Theresa May needs to be up front about budget winners and losers if she wants to be taken seriously on life chances.
As members of the Treasury Select Committee we're more aware than most about how challenging it is to navigate through the smoke and mirrors of a Government Budget. During the last Budget, George Osborne used advance briefing about the forced academisation of schools and then the unveiling of the sugar tax on the day to keep the focus away from the fact that he'd missed every single one of his targets.
But the most important analysis for those of us committed to tackling Britain's growing inequality is that which looks at the impact of the tax, welfare and public spending changes in Government's Budgets on the poorest households. Until the general election, every single one of George Osborne's budgets was accompanied by a distributional analysis compiled by civil servants at the Treasury, which looked in detail at the impact of the Budget on households with different levels of income. Osborne himself has described this analysis as ‘the most comprehensive and robust assessment available’. But as soon as the Tories found themselves governing alone, the analysis was abandoned. The move was condemned at the time by a wide range of anti-poverty charities as ‘a serious mistake.’
It is no surprise that Osborne chose to ditch the distributional analysis in the same budget that saw three million low income households about the lose £1,000 a year as a result of the Tories’ plan to cut tax credits. When the Institute for Fiscal Studies conducted its own distributional analysis of the first Conservative Budget since 1997 it found that the poorest households were hardest hit.
The Treasury continues to gather the data used in the distributional analysis. The decision not to publish is a political choice, not practical judgement. Even so, it is an unpopular one with some of Osborne’s Conservative colleagues on the Treasury Select Committee. Writing to the new Chancellor, Phillip Hammond, the Chairman of the Treasury Select Committee, Andrew Tyrie, expressed concern that since last year’s summer Budget ‘the Treasury has replaced its previously excellent budget distributional analysis with a manifestly deficient substitute’.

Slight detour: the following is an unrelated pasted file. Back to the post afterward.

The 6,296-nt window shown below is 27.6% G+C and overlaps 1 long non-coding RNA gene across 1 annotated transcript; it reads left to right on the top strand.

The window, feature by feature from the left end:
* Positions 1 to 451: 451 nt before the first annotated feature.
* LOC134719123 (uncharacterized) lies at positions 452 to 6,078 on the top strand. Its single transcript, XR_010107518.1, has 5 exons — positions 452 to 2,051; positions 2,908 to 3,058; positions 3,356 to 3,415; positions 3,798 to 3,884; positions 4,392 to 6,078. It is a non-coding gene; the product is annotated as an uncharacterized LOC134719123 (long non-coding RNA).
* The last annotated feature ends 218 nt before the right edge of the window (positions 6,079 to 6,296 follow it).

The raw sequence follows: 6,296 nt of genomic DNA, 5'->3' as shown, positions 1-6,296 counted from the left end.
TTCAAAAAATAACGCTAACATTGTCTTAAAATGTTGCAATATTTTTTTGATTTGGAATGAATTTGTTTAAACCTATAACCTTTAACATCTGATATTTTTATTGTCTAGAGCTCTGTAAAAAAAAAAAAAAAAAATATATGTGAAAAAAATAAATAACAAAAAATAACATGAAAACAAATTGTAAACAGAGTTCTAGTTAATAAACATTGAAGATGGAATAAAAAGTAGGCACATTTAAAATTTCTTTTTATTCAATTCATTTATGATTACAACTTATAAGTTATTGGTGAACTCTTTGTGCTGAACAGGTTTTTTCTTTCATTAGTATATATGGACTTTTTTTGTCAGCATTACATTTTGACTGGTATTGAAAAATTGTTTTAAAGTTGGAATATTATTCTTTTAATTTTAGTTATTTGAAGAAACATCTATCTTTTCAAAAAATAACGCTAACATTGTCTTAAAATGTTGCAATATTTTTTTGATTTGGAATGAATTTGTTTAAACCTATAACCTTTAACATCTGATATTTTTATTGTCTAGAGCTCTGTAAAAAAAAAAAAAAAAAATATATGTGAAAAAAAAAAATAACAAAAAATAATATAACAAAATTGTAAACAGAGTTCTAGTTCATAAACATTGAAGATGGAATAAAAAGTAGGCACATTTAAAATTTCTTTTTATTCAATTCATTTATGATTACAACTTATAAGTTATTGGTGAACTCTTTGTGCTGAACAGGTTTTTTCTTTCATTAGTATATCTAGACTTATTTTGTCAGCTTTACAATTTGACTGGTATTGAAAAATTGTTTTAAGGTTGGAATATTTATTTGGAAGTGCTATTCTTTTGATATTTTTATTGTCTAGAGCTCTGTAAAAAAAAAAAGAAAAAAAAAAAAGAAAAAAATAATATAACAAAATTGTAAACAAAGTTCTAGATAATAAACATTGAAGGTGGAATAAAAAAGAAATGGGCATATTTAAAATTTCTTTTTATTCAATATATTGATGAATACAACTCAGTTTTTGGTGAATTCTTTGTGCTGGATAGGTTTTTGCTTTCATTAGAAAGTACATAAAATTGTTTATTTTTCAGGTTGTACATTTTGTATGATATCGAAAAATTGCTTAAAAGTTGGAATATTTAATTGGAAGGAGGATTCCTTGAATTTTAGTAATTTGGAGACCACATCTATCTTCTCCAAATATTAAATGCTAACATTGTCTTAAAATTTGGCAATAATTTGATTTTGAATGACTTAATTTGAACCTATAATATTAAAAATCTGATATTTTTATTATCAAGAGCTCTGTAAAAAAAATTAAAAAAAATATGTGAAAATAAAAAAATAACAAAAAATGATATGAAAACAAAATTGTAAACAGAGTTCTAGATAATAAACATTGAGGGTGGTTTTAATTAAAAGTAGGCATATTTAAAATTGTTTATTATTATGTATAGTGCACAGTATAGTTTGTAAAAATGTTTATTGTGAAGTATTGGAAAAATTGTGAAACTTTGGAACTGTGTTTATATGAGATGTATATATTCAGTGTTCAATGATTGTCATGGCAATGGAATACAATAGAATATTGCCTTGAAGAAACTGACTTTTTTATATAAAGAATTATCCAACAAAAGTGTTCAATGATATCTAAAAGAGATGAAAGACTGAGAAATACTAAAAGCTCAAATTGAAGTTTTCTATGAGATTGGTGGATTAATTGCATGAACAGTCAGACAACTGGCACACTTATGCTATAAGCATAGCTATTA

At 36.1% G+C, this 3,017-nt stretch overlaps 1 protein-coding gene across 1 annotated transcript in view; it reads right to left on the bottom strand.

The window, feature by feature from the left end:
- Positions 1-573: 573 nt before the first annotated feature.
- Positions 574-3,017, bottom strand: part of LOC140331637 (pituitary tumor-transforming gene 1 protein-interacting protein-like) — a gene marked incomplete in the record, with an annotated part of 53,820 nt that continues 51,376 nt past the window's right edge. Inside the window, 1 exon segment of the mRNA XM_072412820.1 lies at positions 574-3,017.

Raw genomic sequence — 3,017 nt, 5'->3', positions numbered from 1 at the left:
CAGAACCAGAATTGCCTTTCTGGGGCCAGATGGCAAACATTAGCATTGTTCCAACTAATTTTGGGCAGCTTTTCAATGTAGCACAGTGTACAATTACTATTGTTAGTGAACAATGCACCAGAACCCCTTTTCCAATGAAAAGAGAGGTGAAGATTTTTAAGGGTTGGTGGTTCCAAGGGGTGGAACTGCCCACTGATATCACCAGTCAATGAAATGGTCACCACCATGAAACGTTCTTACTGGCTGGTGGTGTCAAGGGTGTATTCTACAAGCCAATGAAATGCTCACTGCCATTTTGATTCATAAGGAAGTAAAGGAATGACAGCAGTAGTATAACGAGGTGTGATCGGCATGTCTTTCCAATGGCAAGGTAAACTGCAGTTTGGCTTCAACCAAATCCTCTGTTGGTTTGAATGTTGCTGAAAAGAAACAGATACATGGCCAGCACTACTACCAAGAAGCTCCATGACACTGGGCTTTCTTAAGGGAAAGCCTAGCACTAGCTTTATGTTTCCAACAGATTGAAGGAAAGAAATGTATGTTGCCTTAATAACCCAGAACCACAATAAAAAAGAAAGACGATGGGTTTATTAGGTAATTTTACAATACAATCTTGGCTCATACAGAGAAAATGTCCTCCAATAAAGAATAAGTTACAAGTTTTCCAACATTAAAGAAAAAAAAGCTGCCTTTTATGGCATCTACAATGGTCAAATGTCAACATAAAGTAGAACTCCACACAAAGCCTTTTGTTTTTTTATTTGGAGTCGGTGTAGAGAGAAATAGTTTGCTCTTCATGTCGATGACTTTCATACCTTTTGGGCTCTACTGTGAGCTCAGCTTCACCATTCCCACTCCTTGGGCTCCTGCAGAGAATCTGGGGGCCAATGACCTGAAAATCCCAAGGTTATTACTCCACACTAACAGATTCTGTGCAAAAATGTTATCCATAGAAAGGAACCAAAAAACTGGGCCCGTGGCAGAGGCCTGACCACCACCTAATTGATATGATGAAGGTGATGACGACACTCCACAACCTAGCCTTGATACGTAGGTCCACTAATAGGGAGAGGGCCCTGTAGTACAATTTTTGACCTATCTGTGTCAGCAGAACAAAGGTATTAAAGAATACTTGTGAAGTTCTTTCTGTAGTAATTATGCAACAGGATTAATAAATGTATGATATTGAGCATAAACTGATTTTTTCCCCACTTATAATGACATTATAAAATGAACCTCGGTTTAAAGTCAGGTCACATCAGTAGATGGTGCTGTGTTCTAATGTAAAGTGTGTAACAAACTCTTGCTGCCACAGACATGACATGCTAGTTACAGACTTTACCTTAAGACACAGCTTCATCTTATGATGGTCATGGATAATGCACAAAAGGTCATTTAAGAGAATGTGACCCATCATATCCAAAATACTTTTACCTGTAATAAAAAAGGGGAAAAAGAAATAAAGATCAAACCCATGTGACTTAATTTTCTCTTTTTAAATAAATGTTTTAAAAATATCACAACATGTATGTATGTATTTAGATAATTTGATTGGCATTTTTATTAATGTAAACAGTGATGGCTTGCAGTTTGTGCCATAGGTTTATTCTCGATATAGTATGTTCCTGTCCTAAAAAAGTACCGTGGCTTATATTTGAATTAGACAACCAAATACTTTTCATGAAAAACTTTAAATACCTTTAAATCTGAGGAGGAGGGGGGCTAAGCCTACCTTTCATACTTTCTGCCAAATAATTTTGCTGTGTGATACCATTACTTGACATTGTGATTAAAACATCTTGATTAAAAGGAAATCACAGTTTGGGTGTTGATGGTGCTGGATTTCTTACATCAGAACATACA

Since her elevation of the office of Prime Minister, Theresa May has made great fanfare of the commitment she made outside 10 Downing Street to lead a Government that works ‘not for a privileged few, but for every one of us’. To say that we are cynical would be an understatement, but for the sake of our poorest constituents we would like to be proven wrong. As Andrew Tyrie wrote to the new Chancellor, ‘a high level of transparency about the effects of tax and welfare policy on households across the income distribution would seem to be a logical, perhaps essential starting point.’
That’s why we have tabled an amendment to the Government’s Finance Bill that would, in effect, require the Chancellor to bring the distributional analysis back. There is an opportunity for a new Chancellor and a new Prime Minister to return to the previous practice of publishing the effects of their Budgets on low-income households without losing any face. It would certainly help concentrate the minds of ministers and civil servants as they prepare the first Budget under Prime Minister May.
The best antidote to Tory policies that hit the poorest hardest is a Labour government. The last Labour Government lifted over a million children and pensioners out of poverty and used Budgets to target help to those who needed it most – from university grants for the poorest students to tax credits for those working hard on low pay. In the meantime, we have to provide effective opposition to push the Government to do the right thing – just as our Labour colleagues in the House of Lords did to reverse planned cuts to working tax credits.
A Budget is the most important document that the government publishes annually. It is a reflection of that government’s priorities and it has far reaching consequences for citizens, families and our public services. If the Prime Minister wants to be taken seriously when she talks about life chances, she will back our amendment.